A court that interprets the terms of an insurance policy must apply meaning that would be attached by an ordinary person with average understanding if one buys insurance, and resolves ambiguities in favor of the insured. An ambiguity exists when there is ambiguity, ambiguity or uncertainty in the meaning of the language of politics. An insured cannot create an ambiguity by only reading part of the insurance and claiming that the part of the insurance, read in isolation, proposes a level of coverage that is higher than the insurance actually provides when read as a whole.

With these principles in view of the hospital definition states:

HOSPITAL means a licensed institution which: (a) has its premises: (1) laboratory, X-ray equipment and operating room where major surgical operations may [sic] performed by licensed physicians; (2) permanent and full-time overnight bed care facilities under the supervision of a licensed physician; (3) nurse 24 hours a day by registered nurses; and (4) the patient's written history and medical records; or: (b) is accredited by the Joint Hospital Accreditation Commission. The term hospital shall not include an institution used by you as: (a) a place of rehabilitation; (b) a place for rest or for the elderly; (c) a care or convalescent home; (d) a long-term care unit or geriatric ward, or e) an extended care facility for the care of recovery, rehabilitation or outpatient patients. (Emphasis added by the Court.)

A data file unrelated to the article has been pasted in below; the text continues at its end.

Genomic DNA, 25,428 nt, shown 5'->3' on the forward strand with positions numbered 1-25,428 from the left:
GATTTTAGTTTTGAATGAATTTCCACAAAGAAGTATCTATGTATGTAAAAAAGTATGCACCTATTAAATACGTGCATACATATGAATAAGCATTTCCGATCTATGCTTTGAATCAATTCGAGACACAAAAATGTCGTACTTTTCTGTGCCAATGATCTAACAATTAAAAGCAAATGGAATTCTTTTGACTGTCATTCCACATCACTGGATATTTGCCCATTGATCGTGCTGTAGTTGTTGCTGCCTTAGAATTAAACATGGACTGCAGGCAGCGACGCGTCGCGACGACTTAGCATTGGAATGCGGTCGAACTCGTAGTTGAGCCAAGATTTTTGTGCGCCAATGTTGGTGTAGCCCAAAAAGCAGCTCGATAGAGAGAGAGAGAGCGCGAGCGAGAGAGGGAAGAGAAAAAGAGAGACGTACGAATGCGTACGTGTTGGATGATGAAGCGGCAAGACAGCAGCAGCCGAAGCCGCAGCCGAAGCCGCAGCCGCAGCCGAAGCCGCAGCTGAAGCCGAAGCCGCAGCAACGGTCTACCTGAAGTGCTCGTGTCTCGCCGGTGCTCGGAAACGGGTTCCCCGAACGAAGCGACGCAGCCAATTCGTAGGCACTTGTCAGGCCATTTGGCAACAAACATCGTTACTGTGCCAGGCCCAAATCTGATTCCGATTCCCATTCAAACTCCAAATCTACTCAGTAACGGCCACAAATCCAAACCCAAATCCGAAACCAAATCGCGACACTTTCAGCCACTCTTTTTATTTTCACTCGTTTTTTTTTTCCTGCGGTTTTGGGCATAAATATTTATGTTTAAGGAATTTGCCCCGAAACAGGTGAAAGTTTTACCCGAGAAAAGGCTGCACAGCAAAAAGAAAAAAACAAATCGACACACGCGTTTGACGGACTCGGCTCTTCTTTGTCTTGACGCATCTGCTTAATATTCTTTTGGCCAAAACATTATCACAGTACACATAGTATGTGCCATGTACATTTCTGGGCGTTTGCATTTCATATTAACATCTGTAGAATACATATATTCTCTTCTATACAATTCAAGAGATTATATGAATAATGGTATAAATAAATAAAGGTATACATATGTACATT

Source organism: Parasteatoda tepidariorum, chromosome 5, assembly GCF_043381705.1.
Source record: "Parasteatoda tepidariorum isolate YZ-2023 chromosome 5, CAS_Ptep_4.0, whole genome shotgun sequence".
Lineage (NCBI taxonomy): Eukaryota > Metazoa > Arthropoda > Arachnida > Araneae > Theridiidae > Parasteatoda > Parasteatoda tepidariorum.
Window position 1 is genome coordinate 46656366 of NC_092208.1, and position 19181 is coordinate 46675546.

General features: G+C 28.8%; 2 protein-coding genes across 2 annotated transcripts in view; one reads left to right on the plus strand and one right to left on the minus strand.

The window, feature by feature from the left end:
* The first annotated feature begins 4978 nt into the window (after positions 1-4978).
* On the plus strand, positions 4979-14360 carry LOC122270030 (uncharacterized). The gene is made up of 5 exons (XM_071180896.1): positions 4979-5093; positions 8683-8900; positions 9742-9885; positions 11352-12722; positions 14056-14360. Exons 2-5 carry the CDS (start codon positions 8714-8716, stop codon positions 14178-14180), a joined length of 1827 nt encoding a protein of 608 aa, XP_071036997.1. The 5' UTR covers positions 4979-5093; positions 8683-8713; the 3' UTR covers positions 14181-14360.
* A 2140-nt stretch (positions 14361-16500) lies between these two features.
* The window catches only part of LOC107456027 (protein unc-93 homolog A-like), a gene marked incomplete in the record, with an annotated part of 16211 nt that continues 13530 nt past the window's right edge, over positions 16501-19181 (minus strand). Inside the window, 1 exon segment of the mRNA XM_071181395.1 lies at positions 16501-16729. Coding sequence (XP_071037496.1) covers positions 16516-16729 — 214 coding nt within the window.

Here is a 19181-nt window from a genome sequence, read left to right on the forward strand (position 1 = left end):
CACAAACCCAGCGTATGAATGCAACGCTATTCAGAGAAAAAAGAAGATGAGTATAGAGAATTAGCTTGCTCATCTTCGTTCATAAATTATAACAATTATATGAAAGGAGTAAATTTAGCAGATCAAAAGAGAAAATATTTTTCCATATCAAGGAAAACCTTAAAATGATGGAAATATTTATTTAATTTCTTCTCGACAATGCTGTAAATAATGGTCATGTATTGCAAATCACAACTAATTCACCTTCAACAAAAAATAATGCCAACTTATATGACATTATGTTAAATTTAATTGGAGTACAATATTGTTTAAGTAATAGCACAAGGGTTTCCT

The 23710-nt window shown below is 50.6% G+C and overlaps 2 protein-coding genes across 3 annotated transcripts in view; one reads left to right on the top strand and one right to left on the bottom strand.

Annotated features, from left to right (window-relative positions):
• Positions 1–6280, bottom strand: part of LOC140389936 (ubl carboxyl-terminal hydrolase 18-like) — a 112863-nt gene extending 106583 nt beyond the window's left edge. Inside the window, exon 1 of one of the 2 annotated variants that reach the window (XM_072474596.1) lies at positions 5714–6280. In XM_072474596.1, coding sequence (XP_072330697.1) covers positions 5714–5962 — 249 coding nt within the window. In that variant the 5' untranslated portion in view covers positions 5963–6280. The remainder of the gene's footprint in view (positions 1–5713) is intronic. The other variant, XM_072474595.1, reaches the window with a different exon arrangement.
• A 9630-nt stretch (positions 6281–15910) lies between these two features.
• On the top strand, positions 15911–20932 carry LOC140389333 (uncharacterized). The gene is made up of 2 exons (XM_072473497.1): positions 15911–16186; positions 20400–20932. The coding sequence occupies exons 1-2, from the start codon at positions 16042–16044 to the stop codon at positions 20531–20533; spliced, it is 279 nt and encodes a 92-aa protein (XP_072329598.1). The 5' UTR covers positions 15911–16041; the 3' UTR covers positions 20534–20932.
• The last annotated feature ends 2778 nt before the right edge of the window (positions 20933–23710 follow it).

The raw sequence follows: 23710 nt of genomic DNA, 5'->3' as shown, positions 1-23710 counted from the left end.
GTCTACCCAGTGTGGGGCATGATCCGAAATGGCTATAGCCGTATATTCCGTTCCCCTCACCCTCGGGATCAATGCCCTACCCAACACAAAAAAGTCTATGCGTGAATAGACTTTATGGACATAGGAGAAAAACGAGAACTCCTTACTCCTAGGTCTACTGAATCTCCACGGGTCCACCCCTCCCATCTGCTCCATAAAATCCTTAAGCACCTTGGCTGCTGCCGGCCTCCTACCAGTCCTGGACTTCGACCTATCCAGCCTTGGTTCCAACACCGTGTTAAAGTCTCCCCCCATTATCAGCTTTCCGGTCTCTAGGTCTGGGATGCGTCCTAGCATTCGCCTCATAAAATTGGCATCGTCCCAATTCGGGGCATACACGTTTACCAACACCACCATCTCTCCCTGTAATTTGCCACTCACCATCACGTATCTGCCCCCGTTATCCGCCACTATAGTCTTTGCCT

There is no ambiguity, ambiguity or uncertainty between the first and second parts of the hospital definition. When read in its entirety, it requires a licensed institution to meet the first part of the definition to qualify for inclusion in the hospital definition but an institution is exempted from that term if used by the insured. in any way described in the second part of the definition. Thus, for an ordinary person with average understanding, an institution qualifies according to the hospital definition if it (1) meets the first part of the definition and (2) was not used by the insured on a methods provided for in the second part. The same person would also understand that an institution in another context, even if it meets the first part of the hospital definition, does not qualify as a hospital if it was used by an insured in a manner described and is excluded by the second part.

If there is no ambiguity in an insurance policy, a court must enforce the policy as it is in writing.